• Time pressure: low
  • Quality of alternative: can use other three suppliers
First approach: Contend! Want supplier to abide by contract - timely information and delivery.

Lunch: Kebabs again and some peaceful sitting in the sun.

Review own learning:

Things that I have learned today: have to understand what the other party wants/needs and how much they want/need it. Also have to be at the same place for negotiation to occur - at least, you can't use your approach and expect it to work if the other party is in a totally different place.

Have to BOTH be competitive (want something badly) or it becomes a demand/concede dynamic. For genuine creative cooperation you both have to demand something.

Some Theory

What do we know now?
  • Negotiation is complex and messy
  • We make a distinction between how we manage the issue, the process and our behaviour
  • We have to manage both competition and cooperation in the same negotiation.
Cooperation models: integrative (rational) model
  • Identify and define the problem – the ‘problem’ is that the other side won’t agree!
  • Understand the problem fully – identification of interests is an iterative process
  • Generate alternative solutions – adding value or just creative trading?
  • Evaluate and select alternatives – giving ‘objectivity’ to the end game?
Cooperation through problem solving: optimistic model
  • Create common goals or objectives
  • Have faith in own ability to solve problems
  • A belief in the validity of the other party’s opinion
  • Share the motivation and commitment to working together
  • Trust
  • Clear and accurate communication
  • An understanding of the process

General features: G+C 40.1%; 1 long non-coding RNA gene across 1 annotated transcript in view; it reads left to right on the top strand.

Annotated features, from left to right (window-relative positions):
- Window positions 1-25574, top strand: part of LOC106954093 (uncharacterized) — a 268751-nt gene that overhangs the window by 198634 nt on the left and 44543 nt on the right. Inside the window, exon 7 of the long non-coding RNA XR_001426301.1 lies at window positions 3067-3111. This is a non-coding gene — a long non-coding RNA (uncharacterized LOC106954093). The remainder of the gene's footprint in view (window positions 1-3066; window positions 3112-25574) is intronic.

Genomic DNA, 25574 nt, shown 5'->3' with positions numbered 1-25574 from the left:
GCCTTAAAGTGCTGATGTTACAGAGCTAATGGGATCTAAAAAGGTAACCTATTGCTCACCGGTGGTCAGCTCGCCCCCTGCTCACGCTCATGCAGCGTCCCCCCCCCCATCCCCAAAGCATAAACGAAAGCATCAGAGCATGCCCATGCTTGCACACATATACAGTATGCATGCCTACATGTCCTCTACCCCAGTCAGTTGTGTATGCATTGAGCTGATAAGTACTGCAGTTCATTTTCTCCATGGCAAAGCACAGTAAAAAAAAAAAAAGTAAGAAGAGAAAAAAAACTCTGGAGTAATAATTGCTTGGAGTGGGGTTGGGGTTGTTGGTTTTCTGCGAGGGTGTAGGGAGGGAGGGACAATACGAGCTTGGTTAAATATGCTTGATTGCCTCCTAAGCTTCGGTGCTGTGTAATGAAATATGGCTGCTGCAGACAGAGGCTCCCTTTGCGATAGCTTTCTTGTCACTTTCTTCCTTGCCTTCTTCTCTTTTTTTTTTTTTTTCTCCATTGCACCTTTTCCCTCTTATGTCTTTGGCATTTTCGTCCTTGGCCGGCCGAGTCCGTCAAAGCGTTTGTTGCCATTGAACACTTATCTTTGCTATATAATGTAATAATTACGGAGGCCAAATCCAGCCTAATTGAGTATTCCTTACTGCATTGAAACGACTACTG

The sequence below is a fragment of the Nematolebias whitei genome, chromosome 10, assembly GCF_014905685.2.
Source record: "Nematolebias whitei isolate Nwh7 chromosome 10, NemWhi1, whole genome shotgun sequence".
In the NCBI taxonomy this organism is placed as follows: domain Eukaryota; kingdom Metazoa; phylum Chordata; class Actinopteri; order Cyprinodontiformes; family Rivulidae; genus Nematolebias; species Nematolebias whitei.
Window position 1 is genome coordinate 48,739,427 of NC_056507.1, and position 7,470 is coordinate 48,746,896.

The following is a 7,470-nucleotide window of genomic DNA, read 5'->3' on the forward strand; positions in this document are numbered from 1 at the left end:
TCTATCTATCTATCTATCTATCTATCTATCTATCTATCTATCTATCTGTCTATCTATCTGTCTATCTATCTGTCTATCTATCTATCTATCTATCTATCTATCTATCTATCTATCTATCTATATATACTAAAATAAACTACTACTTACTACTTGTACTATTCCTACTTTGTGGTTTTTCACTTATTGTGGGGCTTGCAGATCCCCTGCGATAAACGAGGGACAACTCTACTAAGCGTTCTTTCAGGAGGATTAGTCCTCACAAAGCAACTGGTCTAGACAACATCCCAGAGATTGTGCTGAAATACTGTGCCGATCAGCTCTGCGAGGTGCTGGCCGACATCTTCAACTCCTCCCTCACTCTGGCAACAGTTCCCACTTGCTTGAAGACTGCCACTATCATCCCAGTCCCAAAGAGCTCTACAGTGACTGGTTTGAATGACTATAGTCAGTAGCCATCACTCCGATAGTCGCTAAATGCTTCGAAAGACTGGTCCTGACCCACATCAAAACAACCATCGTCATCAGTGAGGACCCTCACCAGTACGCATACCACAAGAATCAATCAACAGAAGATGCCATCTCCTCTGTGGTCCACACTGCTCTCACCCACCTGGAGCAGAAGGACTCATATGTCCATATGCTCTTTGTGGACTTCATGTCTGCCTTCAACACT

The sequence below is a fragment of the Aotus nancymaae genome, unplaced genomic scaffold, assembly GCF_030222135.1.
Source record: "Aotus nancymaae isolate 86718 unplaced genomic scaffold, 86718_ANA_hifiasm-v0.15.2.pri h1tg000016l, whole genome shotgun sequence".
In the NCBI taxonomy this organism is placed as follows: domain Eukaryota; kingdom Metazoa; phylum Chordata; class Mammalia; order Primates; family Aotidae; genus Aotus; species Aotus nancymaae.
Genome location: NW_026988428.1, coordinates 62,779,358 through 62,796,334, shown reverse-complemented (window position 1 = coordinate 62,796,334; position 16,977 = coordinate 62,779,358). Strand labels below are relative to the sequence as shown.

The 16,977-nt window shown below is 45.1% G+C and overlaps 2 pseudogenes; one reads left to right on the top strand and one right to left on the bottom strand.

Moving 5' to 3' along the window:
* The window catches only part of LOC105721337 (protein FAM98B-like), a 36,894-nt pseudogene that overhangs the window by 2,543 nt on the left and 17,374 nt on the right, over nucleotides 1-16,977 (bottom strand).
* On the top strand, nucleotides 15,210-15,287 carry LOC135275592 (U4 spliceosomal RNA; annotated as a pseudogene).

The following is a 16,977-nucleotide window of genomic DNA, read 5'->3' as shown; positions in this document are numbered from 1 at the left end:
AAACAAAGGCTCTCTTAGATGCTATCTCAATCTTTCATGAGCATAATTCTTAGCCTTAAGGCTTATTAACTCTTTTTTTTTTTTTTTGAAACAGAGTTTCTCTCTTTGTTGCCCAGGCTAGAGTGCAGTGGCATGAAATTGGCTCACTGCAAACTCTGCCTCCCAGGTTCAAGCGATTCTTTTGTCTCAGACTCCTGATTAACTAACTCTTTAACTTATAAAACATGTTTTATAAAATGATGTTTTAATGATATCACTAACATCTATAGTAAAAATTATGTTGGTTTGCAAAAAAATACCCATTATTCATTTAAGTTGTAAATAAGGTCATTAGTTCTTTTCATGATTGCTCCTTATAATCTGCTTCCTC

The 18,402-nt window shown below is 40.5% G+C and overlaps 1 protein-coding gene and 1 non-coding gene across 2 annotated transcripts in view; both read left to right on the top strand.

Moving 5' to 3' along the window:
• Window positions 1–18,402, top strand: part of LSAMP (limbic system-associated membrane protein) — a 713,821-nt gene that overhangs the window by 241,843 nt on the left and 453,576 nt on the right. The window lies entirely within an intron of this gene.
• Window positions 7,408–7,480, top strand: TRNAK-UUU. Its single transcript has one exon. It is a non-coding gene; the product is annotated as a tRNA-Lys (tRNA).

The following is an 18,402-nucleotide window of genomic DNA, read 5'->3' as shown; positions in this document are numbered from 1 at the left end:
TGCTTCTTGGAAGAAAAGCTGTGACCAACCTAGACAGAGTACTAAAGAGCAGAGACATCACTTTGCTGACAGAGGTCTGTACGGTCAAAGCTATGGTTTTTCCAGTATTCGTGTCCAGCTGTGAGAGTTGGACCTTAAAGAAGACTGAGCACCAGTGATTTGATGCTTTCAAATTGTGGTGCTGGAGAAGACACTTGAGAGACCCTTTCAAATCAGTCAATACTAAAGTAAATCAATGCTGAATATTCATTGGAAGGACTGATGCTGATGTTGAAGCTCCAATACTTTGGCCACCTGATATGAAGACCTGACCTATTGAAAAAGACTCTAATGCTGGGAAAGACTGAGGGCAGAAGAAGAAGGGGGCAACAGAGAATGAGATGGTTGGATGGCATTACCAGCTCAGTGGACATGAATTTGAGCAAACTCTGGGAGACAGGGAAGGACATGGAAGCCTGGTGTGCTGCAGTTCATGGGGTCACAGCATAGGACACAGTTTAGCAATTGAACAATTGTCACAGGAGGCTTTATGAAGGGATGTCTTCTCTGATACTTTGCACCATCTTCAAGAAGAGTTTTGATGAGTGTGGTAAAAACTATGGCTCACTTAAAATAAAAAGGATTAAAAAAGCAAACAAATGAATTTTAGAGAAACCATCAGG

R. says achievable? Unlikely.

Trust in the context of negotiation:
  • Are you telling me the truth? (it’s acceptable to lie about your bottom line)
  • If I provide information or make a concession will you reciprocate?
  • Can I believe that you will do what you are saying you will do?
NB: Trusting the person is not the same as trusting the process.

Evaluate: “If you are too honest and trustworthy, most people will take advantage of you.”

Eh, I think this is often conflated with ‘naive’ and ‘vulnerable’ but I don’t think it has to be. People who choose to be honest and trustworthy can still set good boundaries and demand what they want.

Evaluate: “Fear is a stronger persuader than trust”

Erm. If we first accept that people only negotiate because they fear the consequences of not negotiating then yes, fear is a stronger persuader than trust. Personally, I don’t think that’s why I negotiate, I like to think I’m moving towards something, not away from.


A willingness to take unilateral action which might lead to exploitation but which anticipates a non-exploitative response from the other person.
  • Building trust: Talk process – about the need for cooperation, trust etc. and get some reciprocation – before actually taking the risky move on information exchange or on the issue itself. i.e. build trust by talking about trust, not by offering concessions.
This is a very pragmatic view and while I don't like the way it's framed it's nice and practical.

Getting to YES
: Negotiating Agreement Without Giving In

A more robust form of cooperation (popular with law schools) that assumes competitive and uses cooperation as a fallback. “Hard” versus “soft” tactics.
  • Separate people from problem